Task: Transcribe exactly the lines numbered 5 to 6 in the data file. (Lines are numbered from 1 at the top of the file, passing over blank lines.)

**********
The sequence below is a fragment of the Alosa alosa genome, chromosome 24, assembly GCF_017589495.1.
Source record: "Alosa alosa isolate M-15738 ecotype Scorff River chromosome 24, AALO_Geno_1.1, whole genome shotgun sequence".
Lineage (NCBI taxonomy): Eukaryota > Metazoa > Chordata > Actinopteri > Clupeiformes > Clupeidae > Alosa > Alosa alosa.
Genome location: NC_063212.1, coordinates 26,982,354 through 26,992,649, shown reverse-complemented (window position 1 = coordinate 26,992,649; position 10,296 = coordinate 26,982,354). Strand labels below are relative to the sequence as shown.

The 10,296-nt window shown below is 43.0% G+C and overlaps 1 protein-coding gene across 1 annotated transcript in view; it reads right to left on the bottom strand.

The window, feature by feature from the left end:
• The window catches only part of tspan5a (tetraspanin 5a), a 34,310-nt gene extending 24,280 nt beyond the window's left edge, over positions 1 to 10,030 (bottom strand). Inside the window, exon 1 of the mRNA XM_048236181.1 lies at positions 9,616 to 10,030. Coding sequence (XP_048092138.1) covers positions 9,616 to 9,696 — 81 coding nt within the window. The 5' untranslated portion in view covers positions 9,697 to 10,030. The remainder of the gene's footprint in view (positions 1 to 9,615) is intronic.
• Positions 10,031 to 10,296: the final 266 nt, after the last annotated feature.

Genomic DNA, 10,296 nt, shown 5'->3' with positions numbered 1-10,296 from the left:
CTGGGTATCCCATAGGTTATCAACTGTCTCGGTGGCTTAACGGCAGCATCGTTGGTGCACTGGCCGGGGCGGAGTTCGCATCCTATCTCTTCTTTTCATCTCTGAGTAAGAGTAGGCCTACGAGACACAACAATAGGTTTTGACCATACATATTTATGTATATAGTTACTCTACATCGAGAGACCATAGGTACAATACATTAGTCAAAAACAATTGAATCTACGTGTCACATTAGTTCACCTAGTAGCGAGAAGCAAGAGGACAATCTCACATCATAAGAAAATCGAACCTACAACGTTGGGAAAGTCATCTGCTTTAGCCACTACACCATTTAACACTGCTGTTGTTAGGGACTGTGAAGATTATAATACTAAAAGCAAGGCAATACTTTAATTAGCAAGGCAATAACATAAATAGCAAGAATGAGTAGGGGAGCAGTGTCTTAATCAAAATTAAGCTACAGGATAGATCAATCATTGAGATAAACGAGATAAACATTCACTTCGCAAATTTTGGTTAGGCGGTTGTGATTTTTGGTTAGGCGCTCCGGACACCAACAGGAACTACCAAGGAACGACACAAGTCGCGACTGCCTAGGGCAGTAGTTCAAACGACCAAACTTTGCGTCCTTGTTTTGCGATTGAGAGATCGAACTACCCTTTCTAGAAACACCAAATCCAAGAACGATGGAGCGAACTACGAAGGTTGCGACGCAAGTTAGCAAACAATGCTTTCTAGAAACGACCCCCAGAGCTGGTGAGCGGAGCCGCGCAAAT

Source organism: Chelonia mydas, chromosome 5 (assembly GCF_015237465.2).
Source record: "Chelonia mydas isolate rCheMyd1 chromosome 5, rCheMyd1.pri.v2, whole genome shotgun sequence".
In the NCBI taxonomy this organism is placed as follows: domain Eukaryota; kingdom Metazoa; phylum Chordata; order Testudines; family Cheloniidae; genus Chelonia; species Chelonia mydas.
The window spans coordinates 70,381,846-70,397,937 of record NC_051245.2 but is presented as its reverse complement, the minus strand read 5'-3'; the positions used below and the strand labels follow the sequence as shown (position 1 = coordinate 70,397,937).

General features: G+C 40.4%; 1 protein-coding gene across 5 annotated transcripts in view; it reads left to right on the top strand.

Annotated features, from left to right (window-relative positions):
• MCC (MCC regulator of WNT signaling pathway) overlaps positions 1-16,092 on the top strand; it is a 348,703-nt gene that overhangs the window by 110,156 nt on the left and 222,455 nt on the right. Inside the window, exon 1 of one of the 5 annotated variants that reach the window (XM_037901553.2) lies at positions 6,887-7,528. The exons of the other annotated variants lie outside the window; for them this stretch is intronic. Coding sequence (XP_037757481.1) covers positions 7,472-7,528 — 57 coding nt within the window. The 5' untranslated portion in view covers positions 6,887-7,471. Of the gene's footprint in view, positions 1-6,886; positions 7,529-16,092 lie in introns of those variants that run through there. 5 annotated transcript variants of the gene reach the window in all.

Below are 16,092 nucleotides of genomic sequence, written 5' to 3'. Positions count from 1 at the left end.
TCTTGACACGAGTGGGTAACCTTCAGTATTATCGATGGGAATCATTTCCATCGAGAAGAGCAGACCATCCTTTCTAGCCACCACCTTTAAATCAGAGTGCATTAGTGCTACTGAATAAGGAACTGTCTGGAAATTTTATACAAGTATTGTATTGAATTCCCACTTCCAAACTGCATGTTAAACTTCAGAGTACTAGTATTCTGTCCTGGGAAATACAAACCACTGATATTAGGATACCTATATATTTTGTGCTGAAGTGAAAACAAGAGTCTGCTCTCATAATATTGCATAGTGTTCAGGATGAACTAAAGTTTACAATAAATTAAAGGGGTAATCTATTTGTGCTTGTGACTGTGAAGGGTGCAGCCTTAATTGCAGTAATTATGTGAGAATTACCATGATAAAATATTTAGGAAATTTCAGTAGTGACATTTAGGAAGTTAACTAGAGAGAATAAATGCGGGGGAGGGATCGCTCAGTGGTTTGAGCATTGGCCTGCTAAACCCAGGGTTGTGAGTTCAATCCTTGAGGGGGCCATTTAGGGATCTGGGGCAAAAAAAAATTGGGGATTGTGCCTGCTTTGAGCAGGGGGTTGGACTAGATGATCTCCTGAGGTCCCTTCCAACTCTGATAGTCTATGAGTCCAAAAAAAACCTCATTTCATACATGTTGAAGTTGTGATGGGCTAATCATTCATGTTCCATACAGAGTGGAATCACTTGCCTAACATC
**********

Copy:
The 10,296-nt window shown below is 43.0% G+C and overlaps 1 protein-coding gene across 1 annotated transcript in view; it reads right to left on the bottom strand.

The window, feature by feature from the left end: